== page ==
Friday, July 22, 2011

Moving To Benque Viejo Del Carmen

Benque Viejo Del Carmen, situated on the bank of Mopan River, the western branch of the Belize River, is the westernmost town of Belize and the only official way to enter Guatemala from Belize by road. It is in the Cayo district and is approximately 80 miles due west from Belize City with the capital Belmopan about halfway between Belize City and Benque Viejo. Town of San Ignacio, Cayo District capital is 8 miles east on the Western Highway and the Town of Melchor de Mencos in Guatemala is a mile west of Benque Viejo.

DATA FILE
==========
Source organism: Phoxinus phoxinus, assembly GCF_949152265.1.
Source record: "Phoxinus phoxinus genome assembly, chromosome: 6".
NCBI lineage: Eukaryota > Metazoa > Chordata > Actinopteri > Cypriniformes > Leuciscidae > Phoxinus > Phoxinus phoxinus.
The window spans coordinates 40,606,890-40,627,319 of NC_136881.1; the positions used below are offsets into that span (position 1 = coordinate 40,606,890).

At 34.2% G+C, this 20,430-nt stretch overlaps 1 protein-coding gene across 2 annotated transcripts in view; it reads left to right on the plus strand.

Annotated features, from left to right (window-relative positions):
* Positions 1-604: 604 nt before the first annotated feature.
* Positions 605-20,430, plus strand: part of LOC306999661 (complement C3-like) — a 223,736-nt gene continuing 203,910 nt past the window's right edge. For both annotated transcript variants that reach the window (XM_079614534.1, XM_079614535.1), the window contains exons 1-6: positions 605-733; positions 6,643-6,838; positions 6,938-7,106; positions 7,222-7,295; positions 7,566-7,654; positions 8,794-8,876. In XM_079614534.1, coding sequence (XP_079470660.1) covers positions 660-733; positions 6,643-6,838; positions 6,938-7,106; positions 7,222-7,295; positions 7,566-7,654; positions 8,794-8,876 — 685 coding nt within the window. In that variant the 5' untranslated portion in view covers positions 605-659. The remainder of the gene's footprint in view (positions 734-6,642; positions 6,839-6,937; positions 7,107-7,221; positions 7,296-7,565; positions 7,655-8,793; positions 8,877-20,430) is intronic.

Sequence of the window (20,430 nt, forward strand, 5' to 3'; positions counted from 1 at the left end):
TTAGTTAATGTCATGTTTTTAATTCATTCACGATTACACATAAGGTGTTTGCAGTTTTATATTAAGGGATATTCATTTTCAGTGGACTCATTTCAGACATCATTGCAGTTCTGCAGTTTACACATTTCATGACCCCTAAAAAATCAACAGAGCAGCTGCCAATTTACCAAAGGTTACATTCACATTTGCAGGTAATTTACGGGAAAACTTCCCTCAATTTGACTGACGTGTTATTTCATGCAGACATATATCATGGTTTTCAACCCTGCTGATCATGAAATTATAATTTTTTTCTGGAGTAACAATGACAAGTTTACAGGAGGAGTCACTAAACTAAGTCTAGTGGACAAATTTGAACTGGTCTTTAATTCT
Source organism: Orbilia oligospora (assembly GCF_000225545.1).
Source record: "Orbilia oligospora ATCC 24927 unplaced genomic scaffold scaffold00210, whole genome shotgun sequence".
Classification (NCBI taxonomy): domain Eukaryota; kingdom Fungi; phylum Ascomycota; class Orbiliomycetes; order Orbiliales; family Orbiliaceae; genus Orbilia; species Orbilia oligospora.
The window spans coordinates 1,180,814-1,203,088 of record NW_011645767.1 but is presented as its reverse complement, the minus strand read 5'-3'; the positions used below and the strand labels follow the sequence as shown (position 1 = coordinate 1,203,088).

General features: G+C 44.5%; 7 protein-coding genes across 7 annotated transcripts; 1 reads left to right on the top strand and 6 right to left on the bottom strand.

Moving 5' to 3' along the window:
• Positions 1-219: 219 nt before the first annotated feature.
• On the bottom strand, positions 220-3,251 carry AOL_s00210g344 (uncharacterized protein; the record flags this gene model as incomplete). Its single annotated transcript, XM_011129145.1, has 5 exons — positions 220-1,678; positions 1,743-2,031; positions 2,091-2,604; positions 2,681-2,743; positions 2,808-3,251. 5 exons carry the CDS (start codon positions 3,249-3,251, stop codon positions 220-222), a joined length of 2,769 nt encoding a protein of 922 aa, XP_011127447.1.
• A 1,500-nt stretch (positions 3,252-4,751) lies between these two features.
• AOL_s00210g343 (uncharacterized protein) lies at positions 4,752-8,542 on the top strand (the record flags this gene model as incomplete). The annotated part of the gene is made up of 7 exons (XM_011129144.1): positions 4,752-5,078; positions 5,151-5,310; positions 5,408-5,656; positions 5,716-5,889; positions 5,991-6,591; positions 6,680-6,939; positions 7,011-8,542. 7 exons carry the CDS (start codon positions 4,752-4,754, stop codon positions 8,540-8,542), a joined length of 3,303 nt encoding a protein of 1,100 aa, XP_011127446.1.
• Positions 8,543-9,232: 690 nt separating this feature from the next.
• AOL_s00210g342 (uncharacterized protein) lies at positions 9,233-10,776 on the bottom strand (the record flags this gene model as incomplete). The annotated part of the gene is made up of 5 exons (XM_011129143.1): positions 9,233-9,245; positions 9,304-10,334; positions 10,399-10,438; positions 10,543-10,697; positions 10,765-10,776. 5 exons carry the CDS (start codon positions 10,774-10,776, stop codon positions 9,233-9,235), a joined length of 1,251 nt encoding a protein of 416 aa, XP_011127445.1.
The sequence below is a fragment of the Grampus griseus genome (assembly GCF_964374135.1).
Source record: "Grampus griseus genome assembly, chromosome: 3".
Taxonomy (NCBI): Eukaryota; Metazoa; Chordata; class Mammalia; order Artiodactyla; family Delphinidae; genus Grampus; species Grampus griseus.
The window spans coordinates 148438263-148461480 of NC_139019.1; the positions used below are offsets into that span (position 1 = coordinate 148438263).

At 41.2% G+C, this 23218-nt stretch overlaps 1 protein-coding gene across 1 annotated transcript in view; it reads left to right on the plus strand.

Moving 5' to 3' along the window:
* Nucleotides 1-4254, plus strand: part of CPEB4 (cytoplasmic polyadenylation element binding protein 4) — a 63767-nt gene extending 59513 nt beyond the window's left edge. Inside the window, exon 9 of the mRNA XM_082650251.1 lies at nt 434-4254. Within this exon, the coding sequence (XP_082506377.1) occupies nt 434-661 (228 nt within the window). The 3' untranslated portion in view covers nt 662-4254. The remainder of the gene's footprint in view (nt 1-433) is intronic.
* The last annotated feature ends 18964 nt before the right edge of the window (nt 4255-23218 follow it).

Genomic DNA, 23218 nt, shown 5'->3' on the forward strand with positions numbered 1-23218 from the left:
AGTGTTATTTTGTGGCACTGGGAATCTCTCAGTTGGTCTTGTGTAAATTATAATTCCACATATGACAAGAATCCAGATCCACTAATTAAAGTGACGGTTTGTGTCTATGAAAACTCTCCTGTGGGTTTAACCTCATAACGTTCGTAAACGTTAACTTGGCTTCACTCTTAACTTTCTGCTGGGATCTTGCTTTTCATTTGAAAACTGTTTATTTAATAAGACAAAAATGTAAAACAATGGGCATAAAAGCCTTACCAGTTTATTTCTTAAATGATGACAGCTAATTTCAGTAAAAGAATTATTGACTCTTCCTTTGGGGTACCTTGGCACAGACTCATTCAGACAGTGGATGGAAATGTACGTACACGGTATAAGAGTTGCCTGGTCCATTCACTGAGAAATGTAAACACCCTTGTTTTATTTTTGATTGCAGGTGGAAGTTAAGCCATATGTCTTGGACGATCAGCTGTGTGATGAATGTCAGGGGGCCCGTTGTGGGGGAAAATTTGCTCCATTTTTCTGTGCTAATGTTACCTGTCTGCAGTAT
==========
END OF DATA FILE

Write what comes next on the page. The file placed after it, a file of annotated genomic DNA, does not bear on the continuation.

History of the area goes back to the Mayan times. The presence of Tikal, Caracol, Xunantunich (see images of Xunantunich and several other Mayan sites in the proximity clearly indicates that this area was an active center of Mayan settlement which peaked during the Maya classical period from 200 to 900 AD. There are a number of theories why Maya civilization declined, but historians and archaeologists believe that the decline was a result of many complex factors such as possibly unsustainable agricultural practices, tribal wars, displacement by Spanish and just a breakdown of the social and economic systems. The declined occurred at different times in different regions.